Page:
All posts filed under: Books

Animal, Vegetable, Miracle

If there’s one book you read this year, make sure it’s this one. It took me a month of Sundays to finish on account of the detailed content, (and reading another book in between) but wow, was it worth it! I came away inspired, informed and far more aware of the adage, ‘you are what you eat’. American author, Barbara Kingsolver, best known for her fiction titles, The Poisonwood Bible and The Bean Trees – (two of 12 published works), tells the story of her family’s year-long sojourn – their challenge to only eat food produced on their 100-year-old farm or sourced from the area.  In her words, “this is the story…of how our family was changed by our first year of deliberately eating food produced from the same place we worked, went to school, loved our neighbours, drank the water, and breathed the air.” It gives fascinating, and sometimes shocking insight into the American food industry often monopolised by huge corporates. While her husband, Steven, an environmental studies expert interjects her story with informative …

A couple’s journey into parenthood

Cape Town writer Lisa Lazarus doesn’t mince her words when explaining why she wrote The Book of Jacob—her joint memoir of a couple’s journey into parenthood. ”I wrote it because I was cross, in truth I was furious—the book really burst out of me,” she said at the recent launch of the book, which was co-written with her husband, UCT philosophy teacher Greg Fried. ”It was this feeling that sparked the book, like I’d been conned in some way.” Everyone who has been through the joy and trauma of having a child will relate to Lisa’s sentiment, knowing that, with the exhilaration of the beloved precious bundle comes a great deal of hard work, deep feelings of failure and loss—and many sleepless nights. Her husband has this to say: ”The Book of Jacob doesn’t look like the other books in the parenting section. The other books are in bright colours, red, orange, green, with cute infants and serene or laughing parents, books pleading to be adored. Our volume, with its haunting, silvery gleam, like a …

The Last Chinese Chef

‘A story of food, healing and love’ reads the blurb. It’s that … and more. Food writer, Maggie goes on a quest to Beijing, China, to discover the truth behind her late husband’s infidelity and subsequent paternity suit. The search coincides with the opportunity to interview rising culinary star, Sam Liang for a magazine. The story seems like a straight forward piece like the many emotionally unattached stories she’s written before, but she is soon captivated by China and discovers a food steeped in ancient history and philosophy. She cannot help being drawn into Sam’s world—and begins to understand his passion to re-connect with familial culinary roots. He gives her a sumptuous insight into Chinese cuisine and she begins a gastronomically enchanting journey—one that ultimately sees her healing from the tragedy of her husband’s untimely death and shock discovery of his betrayal. A great read for the foodies and romantics out there.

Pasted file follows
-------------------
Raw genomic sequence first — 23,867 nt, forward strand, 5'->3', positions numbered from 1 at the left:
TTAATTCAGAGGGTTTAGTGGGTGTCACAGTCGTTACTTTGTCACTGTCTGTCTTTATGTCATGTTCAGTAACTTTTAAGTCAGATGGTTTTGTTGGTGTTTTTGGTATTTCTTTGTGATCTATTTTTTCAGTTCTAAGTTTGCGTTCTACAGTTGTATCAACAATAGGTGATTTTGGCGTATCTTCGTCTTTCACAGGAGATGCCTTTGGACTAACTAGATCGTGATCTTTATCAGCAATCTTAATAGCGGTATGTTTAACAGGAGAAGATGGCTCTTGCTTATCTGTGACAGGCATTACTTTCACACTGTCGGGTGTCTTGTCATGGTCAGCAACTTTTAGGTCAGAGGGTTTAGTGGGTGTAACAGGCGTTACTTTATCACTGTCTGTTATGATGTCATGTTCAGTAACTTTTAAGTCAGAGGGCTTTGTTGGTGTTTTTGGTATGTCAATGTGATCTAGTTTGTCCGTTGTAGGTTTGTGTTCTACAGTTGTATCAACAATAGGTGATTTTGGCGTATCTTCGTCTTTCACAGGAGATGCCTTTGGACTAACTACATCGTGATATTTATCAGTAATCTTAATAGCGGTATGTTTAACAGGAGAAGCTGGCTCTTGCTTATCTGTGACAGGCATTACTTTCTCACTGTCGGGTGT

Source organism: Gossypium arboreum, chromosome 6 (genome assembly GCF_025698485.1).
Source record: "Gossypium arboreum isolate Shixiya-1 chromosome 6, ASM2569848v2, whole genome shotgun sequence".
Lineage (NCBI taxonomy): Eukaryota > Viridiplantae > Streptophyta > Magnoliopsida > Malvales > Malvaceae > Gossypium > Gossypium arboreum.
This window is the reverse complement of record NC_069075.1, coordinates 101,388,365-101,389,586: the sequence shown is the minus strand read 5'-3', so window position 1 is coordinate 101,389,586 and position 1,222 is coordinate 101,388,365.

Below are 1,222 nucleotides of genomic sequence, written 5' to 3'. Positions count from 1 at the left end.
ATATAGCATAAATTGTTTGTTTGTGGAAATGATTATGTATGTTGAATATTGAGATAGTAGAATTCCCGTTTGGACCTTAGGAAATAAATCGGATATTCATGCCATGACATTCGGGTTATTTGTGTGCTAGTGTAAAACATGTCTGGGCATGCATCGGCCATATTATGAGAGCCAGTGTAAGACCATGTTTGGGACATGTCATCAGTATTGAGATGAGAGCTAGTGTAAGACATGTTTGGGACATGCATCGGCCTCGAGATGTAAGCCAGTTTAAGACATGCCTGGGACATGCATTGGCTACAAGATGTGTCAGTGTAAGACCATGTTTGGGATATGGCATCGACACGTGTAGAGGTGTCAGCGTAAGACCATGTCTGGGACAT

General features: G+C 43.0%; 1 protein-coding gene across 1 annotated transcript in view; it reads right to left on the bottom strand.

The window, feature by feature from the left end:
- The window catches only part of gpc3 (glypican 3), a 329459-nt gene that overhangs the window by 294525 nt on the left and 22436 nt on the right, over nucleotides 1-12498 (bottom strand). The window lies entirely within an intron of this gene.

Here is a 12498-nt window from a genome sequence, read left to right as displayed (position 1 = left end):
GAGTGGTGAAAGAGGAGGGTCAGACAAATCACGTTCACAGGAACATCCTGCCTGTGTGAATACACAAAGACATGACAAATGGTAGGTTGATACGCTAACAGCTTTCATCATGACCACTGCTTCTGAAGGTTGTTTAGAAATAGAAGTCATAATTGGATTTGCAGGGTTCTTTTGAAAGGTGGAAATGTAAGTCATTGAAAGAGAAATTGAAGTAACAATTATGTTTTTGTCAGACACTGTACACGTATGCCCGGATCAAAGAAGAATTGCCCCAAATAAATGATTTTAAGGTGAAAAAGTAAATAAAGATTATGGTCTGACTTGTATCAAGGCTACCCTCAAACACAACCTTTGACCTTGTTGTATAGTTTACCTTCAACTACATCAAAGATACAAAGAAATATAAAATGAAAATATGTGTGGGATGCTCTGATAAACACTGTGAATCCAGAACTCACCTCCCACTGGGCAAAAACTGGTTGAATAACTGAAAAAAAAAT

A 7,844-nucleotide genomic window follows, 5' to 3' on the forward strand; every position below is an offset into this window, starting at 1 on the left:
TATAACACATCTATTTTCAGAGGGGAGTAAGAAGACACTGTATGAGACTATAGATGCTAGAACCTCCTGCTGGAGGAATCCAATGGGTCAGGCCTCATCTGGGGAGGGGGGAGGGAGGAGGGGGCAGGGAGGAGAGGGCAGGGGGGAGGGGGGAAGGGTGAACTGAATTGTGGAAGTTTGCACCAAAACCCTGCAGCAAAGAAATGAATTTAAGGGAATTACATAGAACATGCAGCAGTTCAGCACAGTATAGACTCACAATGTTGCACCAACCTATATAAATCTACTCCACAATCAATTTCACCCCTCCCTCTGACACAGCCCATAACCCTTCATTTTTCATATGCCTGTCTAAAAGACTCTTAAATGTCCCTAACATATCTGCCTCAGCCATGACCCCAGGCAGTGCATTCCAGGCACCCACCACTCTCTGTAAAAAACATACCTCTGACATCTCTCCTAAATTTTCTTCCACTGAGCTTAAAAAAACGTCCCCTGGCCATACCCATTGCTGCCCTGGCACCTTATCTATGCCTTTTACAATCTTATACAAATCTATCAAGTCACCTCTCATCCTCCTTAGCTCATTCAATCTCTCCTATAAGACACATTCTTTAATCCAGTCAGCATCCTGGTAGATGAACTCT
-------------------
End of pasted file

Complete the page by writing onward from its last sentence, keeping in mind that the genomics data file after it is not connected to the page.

Pomegranate Soup

Three sisters flee Iraq in the midst of political and personal turmoil and settle in a quaint little Irish town called Ballinacroagh. Reminiscent of Joanne Harris’s Chocolat, the sisters open The Babylon Café serving exquisitely created Iranian fare that transcends the bland local offering. Gradually, they win over the jolly Father Ferber Mahoney and a number of his merry followers, all inexplicably drawn to the café’s sublime and exotic aromas. Not everyone, however, is entranced by their instant success – least of all the town bully, Thomas McGuire, who monopolises local business with his scare tactics. He also harbours a deep desire to take over The Babylon Café for the creation of a tacky disco. The past also threatens to haunt the sisters and brings an insidious darkness to the fresh start they hope for. Each chapter begins with a recipe and by the end, the reader can almost taste the plump ‘elephant ears’ – pastries dusted in sugar and cinnamon, the heady aroma of abgusht – a rich, clear broth made with lamb, vegetables and lashing …


Australian author, Tim Winton’s gift of writing with clarity and simplicity immediately sweeps his reader into the story.

In Breath, even the brooding dark cover of boy in dusk surf aptly dictates the darkness that seems to permeate through the entire novel. Narrated by ‘Pikelet’ – a young surfer, it tells the story of his sometimes tortured life story – of the peaks and troughs that come with adolescence.

The Red Tent

An imaginative, compelling story set in ancient Mesopotamia, Canaan, and Egypt, offers readers a rare insight into life as a biblical woman—in particular, Dinah, only daughter of Jacob. While the author, Anita Diamant maintains her interpretation is purely fictional (food sounded delectable), she has clearly researched her topic with great detail and there are fascinating and colourful glimpses into the lives of these historical biblical characters such as Rachel and Leah. It brings them to life as women of great strength, character, and intelligence. Dinah narrates her own story, vividly tracing her journey from life as a young girl into adulthood and beyond. It gives readers insight into all aspects of life in these times—from giving birth, death, honour and the intricately woven relationships that must have existed in the tribes of old. In essence, it gives Dinah a voice. Says the author: ‘I was drawn to retell the biblical story of Dinah in large part because of her silence. In Genesis 34, Dinah’s experience is described and characterized by the men in her family, …